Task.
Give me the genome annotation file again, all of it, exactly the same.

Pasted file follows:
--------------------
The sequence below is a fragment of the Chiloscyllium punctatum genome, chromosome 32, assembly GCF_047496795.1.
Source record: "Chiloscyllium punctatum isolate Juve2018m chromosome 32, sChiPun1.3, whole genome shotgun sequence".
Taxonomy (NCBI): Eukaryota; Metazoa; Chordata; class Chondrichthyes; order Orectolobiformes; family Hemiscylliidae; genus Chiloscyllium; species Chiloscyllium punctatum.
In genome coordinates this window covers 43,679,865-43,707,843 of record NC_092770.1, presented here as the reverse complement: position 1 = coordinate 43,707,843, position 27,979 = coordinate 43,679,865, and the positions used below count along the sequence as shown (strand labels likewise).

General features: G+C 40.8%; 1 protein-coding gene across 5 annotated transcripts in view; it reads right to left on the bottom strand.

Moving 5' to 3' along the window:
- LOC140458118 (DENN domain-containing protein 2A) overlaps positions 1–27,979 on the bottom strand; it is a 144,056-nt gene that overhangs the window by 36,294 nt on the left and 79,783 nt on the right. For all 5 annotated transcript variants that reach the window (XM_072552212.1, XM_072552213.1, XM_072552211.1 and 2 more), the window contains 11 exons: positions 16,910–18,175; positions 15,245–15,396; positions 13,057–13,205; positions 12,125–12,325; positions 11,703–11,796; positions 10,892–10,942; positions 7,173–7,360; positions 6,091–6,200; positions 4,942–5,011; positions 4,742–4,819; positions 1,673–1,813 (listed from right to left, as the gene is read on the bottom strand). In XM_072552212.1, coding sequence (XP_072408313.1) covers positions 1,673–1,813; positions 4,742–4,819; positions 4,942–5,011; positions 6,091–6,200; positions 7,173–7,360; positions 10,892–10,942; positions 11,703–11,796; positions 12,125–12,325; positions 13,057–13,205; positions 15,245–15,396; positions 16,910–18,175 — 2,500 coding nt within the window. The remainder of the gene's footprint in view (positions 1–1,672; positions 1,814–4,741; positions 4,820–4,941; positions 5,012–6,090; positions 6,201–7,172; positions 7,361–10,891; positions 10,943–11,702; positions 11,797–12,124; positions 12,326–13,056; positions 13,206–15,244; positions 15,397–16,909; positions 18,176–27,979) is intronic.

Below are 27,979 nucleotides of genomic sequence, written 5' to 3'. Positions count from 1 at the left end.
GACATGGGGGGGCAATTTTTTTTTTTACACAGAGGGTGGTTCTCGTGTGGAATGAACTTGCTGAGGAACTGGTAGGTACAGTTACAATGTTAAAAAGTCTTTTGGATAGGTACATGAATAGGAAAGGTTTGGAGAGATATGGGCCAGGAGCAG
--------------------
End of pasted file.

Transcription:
The sequence below is a fragment of the Chiloscyllium punctatum genome, chromosome 32, assembly GCF_047496795.1.
Source record: "Chiloscyllium punctatum isolate Juve2018m chromosome 32, sChiPun1.3, whole genome shotgun sequence".
Taxonomy (NCBI): Eukaryota; Metazoa; Chordata; class Chondrichthyes; order Orectolobiformes; family Hemiscylliidae; genus Chiloscyllium; species Chiloscyllium punctatum.
In genome coordinates this window covers 43,679,865-43,707,843 of record NC_092770.1, presented here as the reverse complement: position 1 = coordinate 43,707,843, position 27,979 = coordinate 43,679,865, and the positions used below count along the sequence as shown (strand labels likewise).

General features: G+C 40.8%; 1 protein-coding gene across 5 annotated transcripts in view; it reads right to left on the bottom strand.

Moving 5' to 3' along the window:
- LOC140458118 (DENN domain-containing protein 2A) overlaps positions 1–27,979 on the bottom strand; it is a 144,056-nt gene that overhangs the window by 36,294 nt on the left and 79,783 nt on the right. For all 5 annotated transcript variants that reach the window (XM_072552212.1, XM_072552213.1, XM_072552211.1 and 2 more), the window contains 11 exons: positions 16,910–18,175; positions 15,245–15,396; positions 13,057–13,205; positions 12,125–12,325; positions 11,703–11,796; positions 10,892–10,942; positions 7,173–7,360; positions 6,091–6,200; positions 4,942–5,011; positions 4,742–4,819; positions 1,673–1,813 (listed from right to left, as the gene is read on the bottom strand). In XM_072552212.1, coding sequence (XP_072408313.1) covers positions 1,673–1,813; positions 4,742–4,819; positions 4,942–5,011; positions 6,091–6,200; positions 7,173–7,360; positions 10,892–10,942; positions 11,703–11,796; positions 12,125–12,325; positions 13,057–13,205; positions 15,245–15,396; positions 16,910–18,175 — 2,500 coding nt within the window. The remainder of the gene's footprint in view (positions 1–1,672; positions 1,814–4,741; positions 4,820–4,941; positions 5,012–6,090; positions 6,201–7,172; positions 7,361–10,891; positions 10,943–11,702; positions 11,797–12,124; positions 12,326–13,056; positions 13,206–15,244; positions 15,397–16,909; positions 18,176–27,979) is intronic.

Below are 27,979 nucleotides of genomic sequence, written 5' to 3'. Positions count from 1 at the left end.
GACATGGGGGGGCAATTTTTTTTTTTACACAGAGGGTGGTTCTCGTGTGGAATGAACTTGCTGAGGAACTGGTAGGTACAGTTACAATGTTAAAAAGTCTTTTGGATAGGTACATGAATAGGAAAGGTTTGGAGAGATATGGGCCAGGAGCAG